This is the pro argument in the first of two mini-debates The Globe is hosting in advance of Friday’s Munk Debates on China’s role in the 21st century. The topic: Should Canada’s oil sands fuel China? Click here for the con argument.
Canada trades to fuel its own rise; the benefit to our partners is purely incidental. This country has a long and honourable history of paying its way in life by adding value to nature’s bounty and selling it. Timber, wheat, coal, copper, oil – we have an abundance of what the world needs.
Moreover, we generally produce these things in an exemplary way. We have democracy, the rule of law, workers rights and a state largely free of corruption. Our natural resource revenues help to pay for education and health care, not to export extremist ideologies or to finance terrorism.
China is a country with which we enjoy reasonably friendly relations and burgeoning trade. We contribute to China’s rise, such as it is, by buying Chinese furniture and toys and electronics at least as much as by selling them our oil.
Few suggest we should stop buying from China, despite that country’s rather nasty political regime. Why should we buy China’s products but not sell them Canada’s?
Not selling China our oil would hurt us without harming them.
Oil is a widely traded global commodity. Oil not bought from Canada will be bought by China elsewhere at the prevailing world price. That is the nature of commodities.
Canada, on the other hand, has long wished to diversify away from our trade dependence on America, which in normal times buys about four-fifths of what we export. Not selling our oil to China and other Asian markets would leave Canada almost entirely dependent on American customers, weakening our bargaining power with the United States over a range of trade matters.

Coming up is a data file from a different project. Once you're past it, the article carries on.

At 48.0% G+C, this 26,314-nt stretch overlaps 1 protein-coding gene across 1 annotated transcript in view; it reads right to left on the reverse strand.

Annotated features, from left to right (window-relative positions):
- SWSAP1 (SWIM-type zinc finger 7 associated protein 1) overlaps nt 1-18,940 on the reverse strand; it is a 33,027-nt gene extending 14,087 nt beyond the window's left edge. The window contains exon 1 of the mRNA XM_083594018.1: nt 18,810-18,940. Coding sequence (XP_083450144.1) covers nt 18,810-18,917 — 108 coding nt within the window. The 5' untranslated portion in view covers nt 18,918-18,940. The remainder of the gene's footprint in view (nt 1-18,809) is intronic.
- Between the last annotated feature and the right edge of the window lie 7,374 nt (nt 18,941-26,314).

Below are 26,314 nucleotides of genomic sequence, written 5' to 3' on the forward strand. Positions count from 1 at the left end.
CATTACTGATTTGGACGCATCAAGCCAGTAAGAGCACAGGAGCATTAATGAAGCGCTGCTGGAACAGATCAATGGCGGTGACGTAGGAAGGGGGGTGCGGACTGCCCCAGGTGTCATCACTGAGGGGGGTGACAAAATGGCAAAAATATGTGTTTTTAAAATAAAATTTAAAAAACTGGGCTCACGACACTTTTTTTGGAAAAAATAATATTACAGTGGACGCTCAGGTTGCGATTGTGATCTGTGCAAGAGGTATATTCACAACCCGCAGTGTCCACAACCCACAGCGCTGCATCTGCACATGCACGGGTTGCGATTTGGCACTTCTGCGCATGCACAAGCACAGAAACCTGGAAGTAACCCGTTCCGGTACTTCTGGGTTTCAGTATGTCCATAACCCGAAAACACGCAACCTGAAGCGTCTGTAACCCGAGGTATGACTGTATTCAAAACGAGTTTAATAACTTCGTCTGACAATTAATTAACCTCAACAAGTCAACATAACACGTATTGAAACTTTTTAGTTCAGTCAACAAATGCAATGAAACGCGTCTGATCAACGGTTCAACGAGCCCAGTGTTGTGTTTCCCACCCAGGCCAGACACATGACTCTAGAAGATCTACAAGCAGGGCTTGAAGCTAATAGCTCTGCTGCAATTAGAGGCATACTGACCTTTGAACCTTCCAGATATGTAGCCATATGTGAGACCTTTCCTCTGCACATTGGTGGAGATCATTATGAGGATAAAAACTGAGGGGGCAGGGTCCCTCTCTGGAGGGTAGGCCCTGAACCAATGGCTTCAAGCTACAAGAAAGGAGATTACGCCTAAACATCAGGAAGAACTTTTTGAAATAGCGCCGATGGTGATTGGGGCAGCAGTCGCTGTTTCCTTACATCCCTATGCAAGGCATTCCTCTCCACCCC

Finally, refusing to supply Canada’s oil to China will do nothing to improve the world’s environment. According to the International Energy Agency, the world’s dependence on oil will inexorably rise for decades to come. Oil not obtained from Canada will be obtained elsewhere, usually from countries with lower environmental standards. While everyone recognizes the oil sands must improve their environmental record, the way to do that is through new capital investment incorporating cleaner technologies. And for that you need customers.
Brian Lee Crowley is the managing director of the Macdonald-Laurier Institute in Ottawa.
Editor's Note: The Munk Debates are semi-annual events that feature prominent figures in their fields. The next debate, to be held June 17, asks whether the 21st century will belong to China. It features former U.S. Secretary of State Henry Kissinger alongside economist David Daokui Li, CNN host Fareed Zakaria and historian Niall Ferguson.
The Munk Debates are offering eight VIP tickets to see the China debate on June 17 at Toronto's Roy Thomson Hall. Go head-to-head against a friend and post the video on the Munk Debates online forum. The top two most-viewed entries win. Find more information and enter at www.munkdebates.com/head-to-head.
For more news, videos, interviews and biographies, follow The Globe and Mail 's coverage of the upcoming debate here.